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News / Health / Clark County Health

Battle Ground retired doctors provide disaster relief

Couple help in Puerto Rico after Hurricane Maria

By Tom Vogt, Columbian Science, Military & History Reporter
Published: December 10, 2017, 6:06am
7 Photos
Dr. Beth Lee and her husband Dr. Art Simons stand outside their home in Battle Ground. The retired physicians recently returned from an eight-day trip volunteering for a medical relief effort in Puerto Rico organized by Team Rubicon.
Dr. Beth Lee and her husband Dr. Art Simons stand outside their home in Battle Ground. The retired physicians recently returned from an eight-day trip volunteering for a medical relief effort in Puerto Rico organized by Team Rubicon. (Alisha Jucevic/The Columbian) Photo Gallery

BATTLE GROUND — Almost two months after Hurricane Maria devastated Puerto Rico, first-response teams finally reached the most isolated villages.

Dr. Beth Lee and Dr. Art Simons were part of a relief effort that deployed some of those teams, including chain-saw crews, to remote mountain communities. The husband-and-wife physicians spent a week in Puerto Rico as volunteers for Team Rubicon, a nonprofit organization.

After seeing news coverage of the devastation, the Battle Ground couple — who retired from their medical practice in 2011 — decided to put their skills to use again.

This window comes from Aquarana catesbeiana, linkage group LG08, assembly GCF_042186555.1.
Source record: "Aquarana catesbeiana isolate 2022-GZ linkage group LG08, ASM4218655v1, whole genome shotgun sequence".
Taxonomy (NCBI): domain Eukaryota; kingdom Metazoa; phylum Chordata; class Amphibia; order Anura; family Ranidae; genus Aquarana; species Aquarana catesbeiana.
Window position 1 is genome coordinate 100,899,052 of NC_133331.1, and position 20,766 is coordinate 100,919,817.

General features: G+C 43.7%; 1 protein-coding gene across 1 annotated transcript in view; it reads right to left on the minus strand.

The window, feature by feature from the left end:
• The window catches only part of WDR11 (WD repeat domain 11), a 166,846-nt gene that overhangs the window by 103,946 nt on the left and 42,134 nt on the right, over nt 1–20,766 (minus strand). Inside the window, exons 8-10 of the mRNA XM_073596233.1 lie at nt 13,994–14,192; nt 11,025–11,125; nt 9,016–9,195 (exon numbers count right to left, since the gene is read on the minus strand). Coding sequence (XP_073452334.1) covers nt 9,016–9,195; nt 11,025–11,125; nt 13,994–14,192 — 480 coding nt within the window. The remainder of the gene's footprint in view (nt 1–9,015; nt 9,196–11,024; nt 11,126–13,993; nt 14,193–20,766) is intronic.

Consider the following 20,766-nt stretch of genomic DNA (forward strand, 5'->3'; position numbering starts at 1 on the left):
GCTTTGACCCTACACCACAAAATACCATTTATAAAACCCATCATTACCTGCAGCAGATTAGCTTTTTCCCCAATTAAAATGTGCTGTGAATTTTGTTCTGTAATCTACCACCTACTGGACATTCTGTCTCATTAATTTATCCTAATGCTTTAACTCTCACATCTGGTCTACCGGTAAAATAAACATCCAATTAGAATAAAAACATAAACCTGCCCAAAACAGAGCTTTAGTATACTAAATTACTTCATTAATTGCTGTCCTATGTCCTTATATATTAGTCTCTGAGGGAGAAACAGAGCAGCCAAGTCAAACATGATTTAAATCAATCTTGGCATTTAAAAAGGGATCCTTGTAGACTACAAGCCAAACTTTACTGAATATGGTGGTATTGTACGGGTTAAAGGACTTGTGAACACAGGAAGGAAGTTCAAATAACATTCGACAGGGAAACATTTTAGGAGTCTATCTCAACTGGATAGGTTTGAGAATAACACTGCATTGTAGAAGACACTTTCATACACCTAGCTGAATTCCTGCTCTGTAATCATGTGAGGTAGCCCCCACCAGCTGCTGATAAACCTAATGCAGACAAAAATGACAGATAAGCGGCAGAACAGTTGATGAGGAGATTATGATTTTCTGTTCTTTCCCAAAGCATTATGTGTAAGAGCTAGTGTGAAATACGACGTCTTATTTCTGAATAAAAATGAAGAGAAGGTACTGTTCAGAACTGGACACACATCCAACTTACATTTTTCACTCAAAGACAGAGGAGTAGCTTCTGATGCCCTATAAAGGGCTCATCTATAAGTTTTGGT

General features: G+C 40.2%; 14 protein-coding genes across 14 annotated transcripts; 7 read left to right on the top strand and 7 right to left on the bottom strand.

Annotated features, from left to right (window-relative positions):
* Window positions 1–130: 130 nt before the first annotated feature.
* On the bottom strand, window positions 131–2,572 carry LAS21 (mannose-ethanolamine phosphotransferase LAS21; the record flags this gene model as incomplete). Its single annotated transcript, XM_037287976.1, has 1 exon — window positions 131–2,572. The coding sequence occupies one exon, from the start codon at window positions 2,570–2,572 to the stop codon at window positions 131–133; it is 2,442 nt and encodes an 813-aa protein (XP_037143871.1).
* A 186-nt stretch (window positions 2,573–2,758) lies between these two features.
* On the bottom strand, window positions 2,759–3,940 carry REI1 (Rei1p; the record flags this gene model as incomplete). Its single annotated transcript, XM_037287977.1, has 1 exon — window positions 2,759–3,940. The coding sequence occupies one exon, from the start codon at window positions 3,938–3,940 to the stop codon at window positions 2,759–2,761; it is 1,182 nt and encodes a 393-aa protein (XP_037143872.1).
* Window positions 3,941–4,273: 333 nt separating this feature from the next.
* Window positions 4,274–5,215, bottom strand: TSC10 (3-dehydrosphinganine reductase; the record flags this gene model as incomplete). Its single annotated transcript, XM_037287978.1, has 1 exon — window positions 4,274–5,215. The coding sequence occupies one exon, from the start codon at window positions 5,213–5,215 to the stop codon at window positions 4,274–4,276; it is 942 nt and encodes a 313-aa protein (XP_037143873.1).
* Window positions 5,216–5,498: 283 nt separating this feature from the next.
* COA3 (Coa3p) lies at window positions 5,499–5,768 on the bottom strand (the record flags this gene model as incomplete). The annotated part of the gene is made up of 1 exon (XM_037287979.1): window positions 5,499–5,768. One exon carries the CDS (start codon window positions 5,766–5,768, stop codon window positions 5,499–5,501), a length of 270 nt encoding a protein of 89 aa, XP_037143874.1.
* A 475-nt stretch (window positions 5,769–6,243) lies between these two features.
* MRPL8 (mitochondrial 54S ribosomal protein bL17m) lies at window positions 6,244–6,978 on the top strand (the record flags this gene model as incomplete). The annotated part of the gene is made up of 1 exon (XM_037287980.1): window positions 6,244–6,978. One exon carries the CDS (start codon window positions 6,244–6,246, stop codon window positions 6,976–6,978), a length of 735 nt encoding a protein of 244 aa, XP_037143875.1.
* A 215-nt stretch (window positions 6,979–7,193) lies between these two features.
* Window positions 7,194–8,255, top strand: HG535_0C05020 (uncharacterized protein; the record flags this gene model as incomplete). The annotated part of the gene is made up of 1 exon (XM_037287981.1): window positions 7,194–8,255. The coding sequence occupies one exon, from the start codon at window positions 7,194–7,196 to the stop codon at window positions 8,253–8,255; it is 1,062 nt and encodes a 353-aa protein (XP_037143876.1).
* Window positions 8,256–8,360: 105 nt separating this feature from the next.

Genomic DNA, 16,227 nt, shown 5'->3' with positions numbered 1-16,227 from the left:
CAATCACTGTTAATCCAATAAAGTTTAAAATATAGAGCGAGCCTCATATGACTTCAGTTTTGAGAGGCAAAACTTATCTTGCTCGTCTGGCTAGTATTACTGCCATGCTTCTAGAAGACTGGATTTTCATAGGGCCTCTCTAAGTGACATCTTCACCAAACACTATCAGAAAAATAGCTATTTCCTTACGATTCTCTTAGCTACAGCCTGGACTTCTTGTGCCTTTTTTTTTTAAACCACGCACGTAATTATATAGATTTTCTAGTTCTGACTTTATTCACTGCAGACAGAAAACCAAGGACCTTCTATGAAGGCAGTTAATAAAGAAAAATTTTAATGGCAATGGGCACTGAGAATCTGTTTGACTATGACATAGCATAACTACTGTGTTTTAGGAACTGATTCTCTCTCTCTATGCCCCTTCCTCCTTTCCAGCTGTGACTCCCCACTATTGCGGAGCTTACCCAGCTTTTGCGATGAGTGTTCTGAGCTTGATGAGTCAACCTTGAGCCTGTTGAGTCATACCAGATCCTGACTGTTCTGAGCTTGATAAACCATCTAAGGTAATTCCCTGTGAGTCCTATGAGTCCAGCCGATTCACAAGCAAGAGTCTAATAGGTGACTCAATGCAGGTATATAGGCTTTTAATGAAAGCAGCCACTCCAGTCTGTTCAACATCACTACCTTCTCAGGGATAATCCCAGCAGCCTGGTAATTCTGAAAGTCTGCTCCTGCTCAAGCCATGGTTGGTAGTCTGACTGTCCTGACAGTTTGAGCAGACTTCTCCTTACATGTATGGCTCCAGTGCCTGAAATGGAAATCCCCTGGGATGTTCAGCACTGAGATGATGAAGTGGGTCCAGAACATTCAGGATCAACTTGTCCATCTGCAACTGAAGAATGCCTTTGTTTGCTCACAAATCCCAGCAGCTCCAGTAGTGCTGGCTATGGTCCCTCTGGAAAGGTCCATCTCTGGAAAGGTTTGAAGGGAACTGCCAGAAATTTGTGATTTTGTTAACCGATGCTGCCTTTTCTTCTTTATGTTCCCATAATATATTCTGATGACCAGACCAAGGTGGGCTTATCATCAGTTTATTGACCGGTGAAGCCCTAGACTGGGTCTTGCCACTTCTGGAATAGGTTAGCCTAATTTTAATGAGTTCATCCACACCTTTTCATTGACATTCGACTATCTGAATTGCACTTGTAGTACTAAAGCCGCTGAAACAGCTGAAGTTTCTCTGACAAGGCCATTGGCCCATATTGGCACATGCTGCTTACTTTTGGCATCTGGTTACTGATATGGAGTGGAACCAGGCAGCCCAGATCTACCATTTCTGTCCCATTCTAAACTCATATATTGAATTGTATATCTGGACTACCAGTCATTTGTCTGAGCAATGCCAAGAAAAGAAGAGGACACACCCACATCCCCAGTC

“We saw these things and couldn’t sit on the sidelines,” Simons said.

Lee went online to offer their medical services and Team Rubicon was the first group to respond.

Lee, 62, and Simons, 63, spent a week working in Puerto Rico, from Nov. 7 through Nov. 14. They were based at Aricebo, along the northern coast, where they set up a clinic in a sports arena. While some volunteers ran that clinic, others formed mobile teams and headed into the interior. Each team consisted of a doctor, a nurse, a medic and a Spanish-speaking translator.

The same things that made the entire island a disaster site made it a tough place to practice medicine.

Just getting to some villages meant that the first wave of Team Rubicon volunteers packed chain saws. After they cleared the roads, “Our medical teams would follow,” Lee said.

Even when the roads were cleared, getting around wasn’t easy, Simons said: “Road signs had been blown away.”

When they arrived in a village, he said, “We would ask if there was anybody they were worried about.”

Then, local residents would start arriving at the mobile clinic. Without labs or diagnostic equipment, the doctors did what they could.

In addition to the most basic question for a patient — “What are you here for?” — the teams had another key question for their patients, Lee said.

“Do you have water and power?”

Issues with water

Bottled water is expensive. So when a woman came in complaining of a headache, Lee asked how much water she had been drinking.

“Two bottles a day,” the patient replied.

“It was 90-degree weather with high humidity, and we’d been slugging back a dozen bottles a day,” Lee said.